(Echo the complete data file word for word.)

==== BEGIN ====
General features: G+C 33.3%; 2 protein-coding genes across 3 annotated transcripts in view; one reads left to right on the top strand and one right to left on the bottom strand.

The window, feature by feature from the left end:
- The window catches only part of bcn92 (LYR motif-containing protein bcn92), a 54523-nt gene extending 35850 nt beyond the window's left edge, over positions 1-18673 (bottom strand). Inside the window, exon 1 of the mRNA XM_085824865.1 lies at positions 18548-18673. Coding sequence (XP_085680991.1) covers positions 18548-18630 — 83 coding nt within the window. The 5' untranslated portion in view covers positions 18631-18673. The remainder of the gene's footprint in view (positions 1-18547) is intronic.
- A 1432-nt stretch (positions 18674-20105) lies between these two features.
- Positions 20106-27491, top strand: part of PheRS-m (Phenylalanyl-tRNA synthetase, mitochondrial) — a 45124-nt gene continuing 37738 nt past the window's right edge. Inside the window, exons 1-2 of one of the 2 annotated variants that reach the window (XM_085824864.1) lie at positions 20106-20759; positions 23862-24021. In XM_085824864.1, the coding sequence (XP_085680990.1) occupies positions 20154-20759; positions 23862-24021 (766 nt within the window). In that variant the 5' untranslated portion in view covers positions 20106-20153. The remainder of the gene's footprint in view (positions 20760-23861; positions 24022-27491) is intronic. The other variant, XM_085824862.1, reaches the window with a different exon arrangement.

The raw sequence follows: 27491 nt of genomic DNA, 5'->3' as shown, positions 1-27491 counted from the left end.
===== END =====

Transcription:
General features: G+C 33.3%; 2 protein-coding genes across 3 annotated transcripts in view; one reads left to right on the top strand and one right to left on the bottom strand.

The window, feature by feature from the left end:
- The window catches only part of bcn92 (LYR motif-containing protein bcn92), a 54523-nt gene extending 35850 nt beyond the window's left edge, over positions 1-18673 (bottom strand). Inside the window, exon 1 of the mRNA XM_085824865.1 lies at positions 18548-18673. Coding sequence (XP_085680991.1) covers positions 18548-18630 — 83 coding nt within the window. The 5' untranslated portion in view covers positions 18631-18673. The remainder of the gene's footprint in view (positions 1-18547) is intronic.
- A 1432-nt stretch (positions 18674-20105) lies between these two features.
- Positions 20106-27491, top strand: part of PheRS-m (Phenylalanyl-tRNA synthetase, mitochondrial) — a 45124-nt gene continuing 37738 nt past the window's right edge. Inside the window, exons 1-2 of one of the 2 annotated variants that reach the window (XM_085824864.1) lie at positions 20106-20759; positions 23862-24021. In XM_085824864.1, the coding sequence (XP_085680990.1) occupies positions 20154-20759; positions 23862-24021 (766 nt within the window). In that variant the 5' untranslated portion in view covers positions 20106-20153. The remainder of the gene's footprint in view (positions 20760-23861; positions 24022-27491) is intronic. The other variant, XM_085824862.1, reaches the window with a different exon arrangement.

The raw sequence follows: 27491 nt of genomic DNA, 5'->3' as shown, positions 1-27491 counted from the left end.